2021 Bear Expedition

Getting Underway

By Bradley Barr, Mission Coordinator, NOAA Office of National Marine Sanctuaries, Maritime Heritage Program

shipwreck scan

Aboard U.S. Coast Guard Cutter Sycamore, leaving the pier in Newport, Rhode Island, for the start of the expedition. Image courtesy of NOAA/Brad Barr. Download largest version (jpg, 2.86 MB).

Just before what looks to be a beautiful sunrise, we are closing in on the location of the “unidentified wreck.” The past two days have been spent loading and installing the highly sophisticated remotely operated vehicle (ROV) system and making final preparations for the operations to begin today.

While we have a very precise latitude and longitude position for the target, the ocean is a big place, so we expect to spend some time roving around that location to find the wreck. No matter how exacting the shipboard and underwater GPS receivers used to identify the location of something on the seafloor might be, there is always a bit of error involved in this process. However anxious we may be about how long it will take us to find the wreck, we are confident this first major goal will be achieved.

While we have all been very busy, the expedition team is adjusting to rhythms of life at sea aboard the U.S. Coast Guard Cutter Sycamore. All of the team members are experienced mariners, having been to sea many times on research vessels large and small, but each ship is somewhat different, and accommodating to things like fixed meal schedules, learning the protocols for interacting politely with your fellow crew members, and just becoming a part of a floating community of around 60 people takes a bit of time to become fully adjusted to being at sea.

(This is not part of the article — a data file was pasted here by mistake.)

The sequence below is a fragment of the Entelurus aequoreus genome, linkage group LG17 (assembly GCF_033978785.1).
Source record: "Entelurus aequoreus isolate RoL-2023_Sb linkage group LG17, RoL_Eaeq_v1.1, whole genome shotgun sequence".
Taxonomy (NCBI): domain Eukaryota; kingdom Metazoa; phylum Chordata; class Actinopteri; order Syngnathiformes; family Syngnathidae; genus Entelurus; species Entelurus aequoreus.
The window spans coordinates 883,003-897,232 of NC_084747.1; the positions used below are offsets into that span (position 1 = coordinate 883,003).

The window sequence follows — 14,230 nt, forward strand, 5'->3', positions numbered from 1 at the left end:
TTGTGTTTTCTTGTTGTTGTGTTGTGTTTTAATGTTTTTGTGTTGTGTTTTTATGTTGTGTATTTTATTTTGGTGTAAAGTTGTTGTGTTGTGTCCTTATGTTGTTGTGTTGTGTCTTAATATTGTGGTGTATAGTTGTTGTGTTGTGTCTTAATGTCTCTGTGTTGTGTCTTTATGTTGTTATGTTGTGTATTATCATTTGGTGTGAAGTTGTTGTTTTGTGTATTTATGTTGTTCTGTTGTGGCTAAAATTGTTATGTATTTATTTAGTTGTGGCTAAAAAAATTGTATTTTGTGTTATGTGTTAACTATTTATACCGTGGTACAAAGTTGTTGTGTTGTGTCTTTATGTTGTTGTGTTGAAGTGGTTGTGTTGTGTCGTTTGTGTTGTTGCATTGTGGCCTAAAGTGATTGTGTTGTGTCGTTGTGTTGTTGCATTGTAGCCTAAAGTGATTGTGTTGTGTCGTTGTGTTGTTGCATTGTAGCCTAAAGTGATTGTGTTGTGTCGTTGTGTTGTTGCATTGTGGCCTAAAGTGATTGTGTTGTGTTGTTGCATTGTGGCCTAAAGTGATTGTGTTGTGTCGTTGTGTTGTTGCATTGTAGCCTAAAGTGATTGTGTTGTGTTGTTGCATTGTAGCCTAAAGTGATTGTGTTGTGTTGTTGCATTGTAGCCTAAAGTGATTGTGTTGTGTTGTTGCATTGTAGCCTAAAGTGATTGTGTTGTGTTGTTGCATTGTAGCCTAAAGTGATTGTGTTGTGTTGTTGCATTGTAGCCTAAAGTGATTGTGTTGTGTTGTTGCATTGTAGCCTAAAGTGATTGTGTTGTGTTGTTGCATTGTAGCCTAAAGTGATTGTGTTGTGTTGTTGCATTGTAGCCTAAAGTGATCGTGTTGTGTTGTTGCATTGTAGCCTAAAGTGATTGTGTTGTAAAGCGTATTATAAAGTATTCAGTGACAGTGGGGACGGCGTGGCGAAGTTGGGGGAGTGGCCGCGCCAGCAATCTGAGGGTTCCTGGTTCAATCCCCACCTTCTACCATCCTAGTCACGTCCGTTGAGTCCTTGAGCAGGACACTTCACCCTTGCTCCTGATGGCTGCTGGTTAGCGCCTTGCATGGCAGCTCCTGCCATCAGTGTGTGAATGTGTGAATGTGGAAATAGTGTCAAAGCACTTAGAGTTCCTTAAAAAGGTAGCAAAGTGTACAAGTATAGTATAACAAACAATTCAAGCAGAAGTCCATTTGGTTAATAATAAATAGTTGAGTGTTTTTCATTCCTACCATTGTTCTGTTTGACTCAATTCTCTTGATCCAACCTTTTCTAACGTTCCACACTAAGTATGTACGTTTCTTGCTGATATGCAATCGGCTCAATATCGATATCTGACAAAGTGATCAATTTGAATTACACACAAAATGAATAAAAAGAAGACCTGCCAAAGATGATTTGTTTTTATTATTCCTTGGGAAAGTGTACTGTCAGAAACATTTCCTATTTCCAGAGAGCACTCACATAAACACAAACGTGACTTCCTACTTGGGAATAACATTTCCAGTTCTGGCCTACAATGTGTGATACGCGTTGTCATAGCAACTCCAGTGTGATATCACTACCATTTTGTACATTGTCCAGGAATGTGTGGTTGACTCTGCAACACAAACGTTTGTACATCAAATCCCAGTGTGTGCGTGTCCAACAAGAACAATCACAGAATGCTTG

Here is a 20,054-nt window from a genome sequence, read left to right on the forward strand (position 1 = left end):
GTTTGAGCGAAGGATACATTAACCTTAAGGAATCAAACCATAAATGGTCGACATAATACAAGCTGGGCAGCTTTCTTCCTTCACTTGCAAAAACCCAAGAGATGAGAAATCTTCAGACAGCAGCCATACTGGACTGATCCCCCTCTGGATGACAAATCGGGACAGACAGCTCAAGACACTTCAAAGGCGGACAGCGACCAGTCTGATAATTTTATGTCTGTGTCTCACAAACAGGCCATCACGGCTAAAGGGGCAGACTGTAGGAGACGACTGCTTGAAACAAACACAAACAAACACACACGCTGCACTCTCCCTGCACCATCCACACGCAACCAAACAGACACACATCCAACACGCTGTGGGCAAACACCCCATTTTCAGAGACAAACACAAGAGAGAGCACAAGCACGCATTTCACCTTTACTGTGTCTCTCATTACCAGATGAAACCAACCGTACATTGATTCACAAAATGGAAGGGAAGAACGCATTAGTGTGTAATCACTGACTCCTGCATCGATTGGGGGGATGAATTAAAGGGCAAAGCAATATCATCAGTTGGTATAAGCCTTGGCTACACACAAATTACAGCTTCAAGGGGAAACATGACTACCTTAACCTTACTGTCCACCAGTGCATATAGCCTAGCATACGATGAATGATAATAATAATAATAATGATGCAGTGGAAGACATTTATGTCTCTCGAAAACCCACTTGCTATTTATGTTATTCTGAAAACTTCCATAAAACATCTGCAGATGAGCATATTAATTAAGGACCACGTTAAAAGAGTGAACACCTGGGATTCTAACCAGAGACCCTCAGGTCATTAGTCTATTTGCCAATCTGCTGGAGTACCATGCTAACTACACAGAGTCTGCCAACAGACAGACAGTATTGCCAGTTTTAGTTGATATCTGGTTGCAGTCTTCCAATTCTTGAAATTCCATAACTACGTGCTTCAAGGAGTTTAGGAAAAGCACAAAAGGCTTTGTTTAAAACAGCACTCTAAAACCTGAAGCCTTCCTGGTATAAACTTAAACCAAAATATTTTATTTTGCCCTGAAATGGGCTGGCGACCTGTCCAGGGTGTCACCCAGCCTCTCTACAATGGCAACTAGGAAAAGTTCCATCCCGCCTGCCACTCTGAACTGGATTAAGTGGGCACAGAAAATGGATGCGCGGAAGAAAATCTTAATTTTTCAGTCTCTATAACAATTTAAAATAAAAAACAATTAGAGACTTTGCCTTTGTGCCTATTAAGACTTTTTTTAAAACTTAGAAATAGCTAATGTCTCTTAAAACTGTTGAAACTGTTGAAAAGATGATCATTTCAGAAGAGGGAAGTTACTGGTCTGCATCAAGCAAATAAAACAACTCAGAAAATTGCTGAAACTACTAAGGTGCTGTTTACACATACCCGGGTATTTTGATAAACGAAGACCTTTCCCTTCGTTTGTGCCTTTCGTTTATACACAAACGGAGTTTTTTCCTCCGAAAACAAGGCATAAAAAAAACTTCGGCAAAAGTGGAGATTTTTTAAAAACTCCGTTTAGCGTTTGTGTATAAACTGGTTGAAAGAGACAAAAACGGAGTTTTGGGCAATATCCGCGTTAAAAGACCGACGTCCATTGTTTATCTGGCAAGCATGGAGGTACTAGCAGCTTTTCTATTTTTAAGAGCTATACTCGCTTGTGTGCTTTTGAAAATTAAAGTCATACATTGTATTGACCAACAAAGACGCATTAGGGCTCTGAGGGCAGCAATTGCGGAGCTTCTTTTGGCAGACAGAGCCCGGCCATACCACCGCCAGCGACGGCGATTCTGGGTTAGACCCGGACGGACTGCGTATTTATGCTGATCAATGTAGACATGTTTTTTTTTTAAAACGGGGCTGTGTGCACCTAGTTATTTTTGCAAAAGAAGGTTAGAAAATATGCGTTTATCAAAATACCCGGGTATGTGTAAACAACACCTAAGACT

Sycamore has, as expected, proven itself to be an excellent ship with a talented, engaged, and well-trained crew, and getting the ROV system installed on this ship designed to service and maintain very large offshore navigation buoys has been far less of a challenge than expected. Using any “platform of opportunity” (a ship not designed and operated primarily as a research vessel) involves using creative approaches to making the research instrumentation operational, including running many cables through what need to remain watertight bulkheads between compartments and safely installing the computer equipment that will continue to operate on benches that bounce and roll - sometimes quite a bit - with the ship. However, with the capable assistance of Sycamore’s officers and crew, this task of making an offshore buoy-tending Coast Guard cutter into a fully functioning research vessel has been smoothly and efficiently accomplished.

Now, all we need to do is find the wreck…

Drafted June 12, 2021; published June 22, 2021